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How to fix no requests on Low Quality Image Placeholder (LQIP) in litespeed cache quic.cloud correctly

Low-quality image placeholders LQIP images on my.quic.cloud and Litespeed cache plugin

Low quality image placeholders (LQIPs) were initially designed to allow webpages to load appropriately in an appropriate fashion, displaying ultra-small, blurry images while the exact form is trying to load, which works well with lazy loading in JavaScript.

After that came an issue; should we add more JavaScript to help images load faster, although we must stand in line for the same JavaScript to pass before they are able to load? It’s chicken-and-egg.

Only relatively limited guidelines on Low quality image placeholders are accessible on the internet. In this post, probably partially based on the responses gathered, Below is an explanation of image-placeholder generators.

The Current Options for Low quality Image Placeholders (LQIPs)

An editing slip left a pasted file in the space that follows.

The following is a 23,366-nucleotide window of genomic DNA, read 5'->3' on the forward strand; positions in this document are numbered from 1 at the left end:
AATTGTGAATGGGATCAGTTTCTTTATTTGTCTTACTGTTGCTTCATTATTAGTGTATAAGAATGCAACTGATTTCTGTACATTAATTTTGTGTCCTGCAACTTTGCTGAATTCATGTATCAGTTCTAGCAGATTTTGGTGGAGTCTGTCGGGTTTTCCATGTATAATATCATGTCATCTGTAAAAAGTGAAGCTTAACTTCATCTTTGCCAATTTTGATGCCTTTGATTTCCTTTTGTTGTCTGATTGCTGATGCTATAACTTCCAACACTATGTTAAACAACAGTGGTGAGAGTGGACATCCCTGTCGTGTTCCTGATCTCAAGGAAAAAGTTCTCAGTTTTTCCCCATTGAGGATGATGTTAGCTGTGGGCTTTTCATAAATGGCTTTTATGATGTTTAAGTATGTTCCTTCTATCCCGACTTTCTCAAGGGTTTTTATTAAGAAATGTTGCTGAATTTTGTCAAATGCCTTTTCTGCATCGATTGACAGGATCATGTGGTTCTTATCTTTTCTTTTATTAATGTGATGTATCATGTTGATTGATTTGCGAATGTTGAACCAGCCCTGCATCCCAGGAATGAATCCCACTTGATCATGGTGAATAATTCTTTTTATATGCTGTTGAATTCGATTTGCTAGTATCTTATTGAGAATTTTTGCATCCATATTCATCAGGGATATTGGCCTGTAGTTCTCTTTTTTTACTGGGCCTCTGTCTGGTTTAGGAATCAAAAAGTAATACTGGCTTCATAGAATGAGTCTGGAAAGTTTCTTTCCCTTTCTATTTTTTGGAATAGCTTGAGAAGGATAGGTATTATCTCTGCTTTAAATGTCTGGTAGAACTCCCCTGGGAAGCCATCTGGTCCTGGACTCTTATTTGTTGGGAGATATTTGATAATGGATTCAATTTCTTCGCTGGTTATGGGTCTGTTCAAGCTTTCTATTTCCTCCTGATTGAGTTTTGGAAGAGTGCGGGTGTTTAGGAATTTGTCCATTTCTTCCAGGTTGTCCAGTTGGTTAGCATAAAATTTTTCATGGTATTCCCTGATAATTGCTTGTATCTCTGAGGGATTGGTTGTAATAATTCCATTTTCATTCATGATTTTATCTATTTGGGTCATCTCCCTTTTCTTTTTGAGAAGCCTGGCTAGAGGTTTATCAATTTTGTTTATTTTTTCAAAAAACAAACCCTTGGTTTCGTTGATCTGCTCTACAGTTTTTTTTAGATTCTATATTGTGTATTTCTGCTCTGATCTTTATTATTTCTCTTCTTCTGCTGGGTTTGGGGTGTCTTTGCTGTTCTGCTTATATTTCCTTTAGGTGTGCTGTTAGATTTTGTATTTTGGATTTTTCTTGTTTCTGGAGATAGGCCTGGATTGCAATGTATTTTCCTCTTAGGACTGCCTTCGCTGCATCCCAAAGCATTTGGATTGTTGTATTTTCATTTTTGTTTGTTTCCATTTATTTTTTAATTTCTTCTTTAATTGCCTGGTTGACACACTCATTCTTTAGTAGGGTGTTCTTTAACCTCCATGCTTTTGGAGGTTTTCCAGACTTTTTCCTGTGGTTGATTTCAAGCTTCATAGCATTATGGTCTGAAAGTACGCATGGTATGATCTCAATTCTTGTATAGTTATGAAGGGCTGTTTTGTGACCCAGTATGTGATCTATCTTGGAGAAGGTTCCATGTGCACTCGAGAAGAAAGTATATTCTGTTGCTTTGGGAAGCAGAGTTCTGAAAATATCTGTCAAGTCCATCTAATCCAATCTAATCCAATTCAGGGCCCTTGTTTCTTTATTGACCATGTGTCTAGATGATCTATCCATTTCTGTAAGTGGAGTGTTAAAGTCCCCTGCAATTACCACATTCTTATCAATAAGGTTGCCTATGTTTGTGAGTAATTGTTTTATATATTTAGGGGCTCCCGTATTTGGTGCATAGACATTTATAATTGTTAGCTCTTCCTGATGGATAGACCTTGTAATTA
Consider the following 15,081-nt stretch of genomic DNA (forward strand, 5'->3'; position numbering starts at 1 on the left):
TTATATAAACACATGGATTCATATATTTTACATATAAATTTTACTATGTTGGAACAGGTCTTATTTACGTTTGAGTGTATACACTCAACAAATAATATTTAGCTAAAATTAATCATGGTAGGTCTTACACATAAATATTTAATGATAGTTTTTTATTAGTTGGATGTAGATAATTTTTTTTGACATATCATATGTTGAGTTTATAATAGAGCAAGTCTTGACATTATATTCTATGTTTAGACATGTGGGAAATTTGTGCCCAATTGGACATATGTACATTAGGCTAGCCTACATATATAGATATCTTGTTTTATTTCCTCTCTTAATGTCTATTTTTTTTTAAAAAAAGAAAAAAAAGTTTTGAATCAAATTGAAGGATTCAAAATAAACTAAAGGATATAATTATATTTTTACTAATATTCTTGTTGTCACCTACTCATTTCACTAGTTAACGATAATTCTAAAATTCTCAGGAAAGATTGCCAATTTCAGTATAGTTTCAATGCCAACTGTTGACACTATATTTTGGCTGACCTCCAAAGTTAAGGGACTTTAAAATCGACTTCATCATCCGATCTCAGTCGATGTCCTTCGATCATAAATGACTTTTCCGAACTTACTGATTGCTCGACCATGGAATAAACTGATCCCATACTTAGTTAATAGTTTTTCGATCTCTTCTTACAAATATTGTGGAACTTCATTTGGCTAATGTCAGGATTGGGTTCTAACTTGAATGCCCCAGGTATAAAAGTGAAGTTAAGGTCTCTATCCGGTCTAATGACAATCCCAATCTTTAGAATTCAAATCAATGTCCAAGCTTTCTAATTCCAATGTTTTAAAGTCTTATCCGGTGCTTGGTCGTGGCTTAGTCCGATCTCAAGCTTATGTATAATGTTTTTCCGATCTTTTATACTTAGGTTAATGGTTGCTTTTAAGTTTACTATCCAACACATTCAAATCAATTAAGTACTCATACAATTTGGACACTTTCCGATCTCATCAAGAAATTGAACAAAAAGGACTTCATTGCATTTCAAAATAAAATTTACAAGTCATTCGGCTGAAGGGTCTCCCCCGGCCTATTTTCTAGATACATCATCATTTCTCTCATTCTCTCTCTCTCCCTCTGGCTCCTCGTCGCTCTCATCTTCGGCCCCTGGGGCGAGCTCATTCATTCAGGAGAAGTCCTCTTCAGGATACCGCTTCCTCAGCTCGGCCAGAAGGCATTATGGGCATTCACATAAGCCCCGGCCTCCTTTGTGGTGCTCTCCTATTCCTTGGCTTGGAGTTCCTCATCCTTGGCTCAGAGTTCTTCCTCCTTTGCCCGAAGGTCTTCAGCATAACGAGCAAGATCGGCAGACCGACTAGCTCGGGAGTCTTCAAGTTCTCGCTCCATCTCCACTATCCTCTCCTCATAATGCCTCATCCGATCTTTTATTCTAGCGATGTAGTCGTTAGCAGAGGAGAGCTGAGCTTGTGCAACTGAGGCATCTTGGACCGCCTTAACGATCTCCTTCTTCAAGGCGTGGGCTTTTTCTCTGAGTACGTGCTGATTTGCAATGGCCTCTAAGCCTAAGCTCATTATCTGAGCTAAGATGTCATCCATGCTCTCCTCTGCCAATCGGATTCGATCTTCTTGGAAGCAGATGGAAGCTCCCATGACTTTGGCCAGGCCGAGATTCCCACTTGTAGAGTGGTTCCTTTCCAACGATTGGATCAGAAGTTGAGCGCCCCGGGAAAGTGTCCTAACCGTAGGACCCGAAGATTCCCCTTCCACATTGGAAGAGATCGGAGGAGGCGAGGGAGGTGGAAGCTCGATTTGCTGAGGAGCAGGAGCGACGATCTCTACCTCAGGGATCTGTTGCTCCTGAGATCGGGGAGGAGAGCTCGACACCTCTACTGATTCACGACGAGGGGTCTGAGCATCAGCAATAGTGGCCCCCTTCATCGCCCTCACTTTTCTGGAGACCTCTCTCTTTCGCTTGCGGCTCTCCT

Low-quality image placeholders LQIP images on my.quic.cloud and Litespeed cache plugin

An ongoing argument concentrates on the optimum technique for providing optimal picture performance at scale and the role JavaScript may play.

Here are the options:

  • HTML5’s srcset and size properties make pictures responsive.

  • That is, trust the search engine to make the right decision as per image densities.

  • The outcome, however, is a total loss of control over such aspects as device pixel ratios (DPRs).

  • Different browsers handle srcset differently, making cross-browser scaling difficult.

  • Applying HTML code to each picture is laborious.Google’s HTTP Client Indications were once called the Holy Grail of image-optimization automation.

  • Only Chrome and Opera implement Client Hints. As soon as they work on other browsers, Client Hints will become the standard.

We’re keeping an eye on the developments.Use a client-side, JavaScript-based, responsive library to gather all the necessary information, such as an image’s width and height, DPR, viewport, and the browser’s user agent, before forwarding them to the website.

The website then transforms the master image on the fly to the perfect device, window size, orientation, and resolution.

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